Saturday, October 31, 2009

In Our Yards

Our yards were just starting to fill up with birds again when we were hit by another major storm. The weather had improved by yesterday afternoon but few birds had returned. Apart from a few House Finches, a Ruby-crowned Kinglet and a skittish White-winged Dove, the only bird that came to our front yard yesterday afternoon was a Yellow-bellied Sapsucker. The same was true this morning.

We currently have at least two Sapsuckers. One of them is an adult male with a very red chin and throat. One of them appears to have much less red and so I'm wondering if it is a younger male.

I've noticed that the Sapsuckers are very leery of being watched. They will happily forage in our elm tree quite unperturbed while kids play right under the tree and cars drive by just a few yards away. I can even walk around or stand at the base of the tree without disturbing them. However, as soon as I start watching them or trying to take a photo, they fly off to another yard. So I assume that they notice when eyes are directed at them and they take this as a sign of danger.

Thursday, October 29, 2009

I had a free 90 minutes yesterday morning and so I jumped into the car and headed over from the college to Bear Creek Park in
hopes of seeing a Vermilion Flycatcher. We're well outside the normal range of this stunning bird, but an adult male has wintered on the Bear Creek golf course for the past six years and was spotted there again the other day.

At 9:20 I turned onto Golf Course Road and parked where I could see the area where the flycatcher always hangs out: the trees around the water hazard near the ninth hole.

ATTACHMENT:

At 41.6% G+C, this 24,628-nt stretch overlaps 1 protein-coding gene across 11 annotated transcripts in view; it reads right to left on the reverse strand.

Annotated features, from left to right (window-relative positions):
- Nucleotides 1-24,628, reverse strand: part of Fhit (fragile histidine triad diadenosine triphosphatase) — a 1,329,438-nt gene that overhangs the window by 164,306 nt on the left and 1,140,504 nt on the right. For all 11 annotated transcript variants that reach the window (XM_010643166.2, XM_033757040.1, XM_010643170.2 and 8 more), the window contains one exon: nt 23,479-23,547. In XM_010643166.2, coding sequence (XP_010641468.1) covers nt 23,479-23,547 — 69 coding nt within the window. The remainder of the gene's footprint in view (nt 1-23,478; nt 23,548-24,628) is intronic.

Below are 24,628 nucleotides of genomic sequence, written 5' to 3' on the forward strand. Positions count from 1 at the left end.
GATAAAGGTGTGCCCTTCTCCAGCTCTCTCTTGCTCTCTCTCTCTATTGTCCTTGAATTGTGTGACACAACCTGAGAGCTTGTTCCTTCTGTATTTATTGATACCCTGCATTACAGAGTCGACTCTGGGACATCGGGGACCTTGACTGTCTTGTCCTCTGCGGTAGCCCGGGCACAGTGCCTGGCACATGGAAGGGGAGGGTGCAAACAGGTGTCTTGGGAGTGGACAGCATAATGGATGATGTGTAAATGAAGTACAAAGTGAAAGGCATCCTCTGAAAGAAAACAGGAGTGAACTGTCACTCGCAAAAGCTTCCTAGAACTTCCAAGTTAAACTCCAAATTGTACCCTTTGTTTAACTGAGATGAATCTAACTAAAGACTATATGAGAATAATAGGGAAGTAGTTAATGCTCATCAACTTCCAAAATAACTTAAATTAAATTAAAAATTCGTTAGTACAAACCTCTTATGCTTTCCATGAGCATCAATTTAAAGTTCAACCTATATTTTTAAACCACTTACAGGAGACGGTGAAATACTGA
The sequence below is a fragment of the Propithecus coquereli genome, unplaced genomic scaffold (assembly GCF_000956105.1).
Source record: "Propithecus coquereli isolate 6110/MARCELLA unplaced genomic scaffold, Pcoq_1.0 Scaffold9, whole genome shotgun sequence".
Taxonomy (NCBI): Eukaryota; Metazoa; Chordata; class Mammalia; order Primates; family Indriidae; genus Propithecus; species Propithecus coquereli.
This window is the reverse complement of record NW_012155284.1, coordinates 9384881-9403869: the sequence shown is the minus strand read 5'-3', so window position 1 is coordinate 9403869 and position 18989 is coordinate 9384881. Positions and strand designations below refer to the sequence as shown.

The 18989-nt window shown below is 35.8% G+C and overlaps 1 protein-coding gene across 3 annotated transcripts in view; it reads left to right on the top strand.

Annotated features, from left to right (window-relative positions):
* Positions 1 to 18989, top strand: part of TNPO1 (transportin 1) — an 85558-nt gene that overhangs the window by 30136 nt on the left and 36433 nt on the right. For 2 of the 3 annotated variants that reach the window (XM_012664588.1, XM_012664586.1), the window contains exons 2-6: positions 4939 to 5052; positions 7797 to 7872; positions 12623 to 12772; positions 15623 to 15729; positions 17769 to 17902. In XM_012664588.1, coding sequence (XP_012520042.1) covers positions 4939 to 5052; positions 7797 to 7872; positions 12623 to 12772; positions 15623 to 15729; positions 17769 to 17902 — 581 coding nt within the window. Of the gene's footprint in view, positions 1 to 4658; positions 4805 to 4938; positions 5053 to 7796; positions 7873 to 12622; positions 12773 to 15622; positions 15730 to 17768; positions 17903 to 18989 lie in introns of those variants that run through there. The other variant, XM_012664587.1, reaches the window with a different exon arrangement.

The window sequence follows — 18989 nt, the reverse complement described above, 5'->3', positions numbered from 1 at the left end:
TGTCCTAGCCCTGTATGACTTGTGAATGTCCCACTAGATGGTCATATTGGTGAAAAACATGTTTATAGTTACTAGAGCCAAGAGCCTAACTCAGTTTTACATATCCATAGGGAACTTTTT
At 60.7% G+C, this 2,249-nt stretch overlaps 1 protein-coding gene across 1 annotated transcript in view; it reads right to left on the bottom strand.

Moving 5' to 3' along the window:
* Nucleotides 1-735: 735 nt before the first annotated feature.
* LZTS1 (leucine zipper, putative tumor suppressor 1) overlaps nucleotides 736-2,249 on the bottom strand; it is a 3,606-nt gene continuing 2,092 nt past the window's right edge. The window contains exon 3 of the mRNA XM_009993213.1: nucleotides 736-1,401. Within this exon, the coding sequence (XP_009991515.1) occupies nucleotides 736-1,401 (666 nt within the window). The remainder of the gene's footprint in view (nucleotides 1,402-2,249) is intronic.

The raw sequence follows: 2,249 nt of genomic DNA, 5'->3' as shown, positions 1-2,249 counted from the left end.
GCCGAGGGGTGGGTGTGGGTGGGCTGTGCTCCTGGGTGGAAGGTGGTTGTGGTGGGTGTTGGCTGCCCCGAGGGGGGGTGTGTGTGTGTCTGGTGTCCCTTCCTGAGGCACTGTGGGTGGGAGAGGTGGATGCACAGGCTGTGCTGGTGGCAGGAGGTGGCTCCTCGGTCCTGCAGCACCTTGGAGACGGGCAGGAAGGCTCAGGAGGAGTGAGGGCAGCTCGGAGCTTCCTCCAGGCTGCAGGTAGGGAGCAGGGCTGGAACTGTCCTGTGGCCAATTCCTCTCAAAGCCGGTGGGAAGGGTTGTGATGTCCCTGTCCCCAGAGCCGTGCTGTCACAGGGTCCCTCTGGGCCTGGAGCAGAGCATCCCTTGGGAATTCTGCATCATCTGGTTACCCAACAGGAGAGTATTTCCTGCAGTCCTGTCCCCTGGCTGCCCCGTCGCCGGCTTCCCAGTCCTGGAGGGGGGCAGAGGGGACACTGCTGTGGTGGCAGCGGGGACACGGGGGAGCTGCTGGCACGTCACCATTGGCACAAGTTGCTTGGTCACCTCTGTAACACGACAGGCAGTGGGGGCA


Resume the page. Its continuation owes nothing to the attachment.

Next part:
By 9:30 I was feeling frustrated and antsy. I k
ept seeing patches of bright red in the trees but I was too far away to tell if I was seeing the flycatcher or a Northern Cardinal or just some brightly colored leaves. It didn't help that the light was poor and that I'd left my good binoculars at home and was using a cheap old pair that I keep in the car.

So I gave up on the flycatcher and drove into the park proper to bird N. Golbow Road.

We've had a lot of rain lately and large areas of the park were flooded. (As the local constable put it when he pulled up beside me for a chat, "You just have to pee in Bear Creek and the whole park floods.")

Many of the minor roads were closed to vehicles ...

picnic tables had become islands ...

and the restrooms were inaccessible.

I love it when Bear Creek is like this, because the flooded areas usually draw in large numbers of wading birds.

As soon as I started walking along Golbow
, I saw several Great Egrets, Snowy Egrets and a Great Blue Heron. There were other birds, too. Carolina Chickadees, Tufted Titmice and Pine Warblers. I spotted a Downy Woodpecker, followed by a couple of Red-bellied Woodpeckers and my FOS Northern Flicker. Then I heard the unmistakeable call of a Pileated Woodpecker. The light was bad and the bird was too high up for a decent photo but the red crest was clearly visible.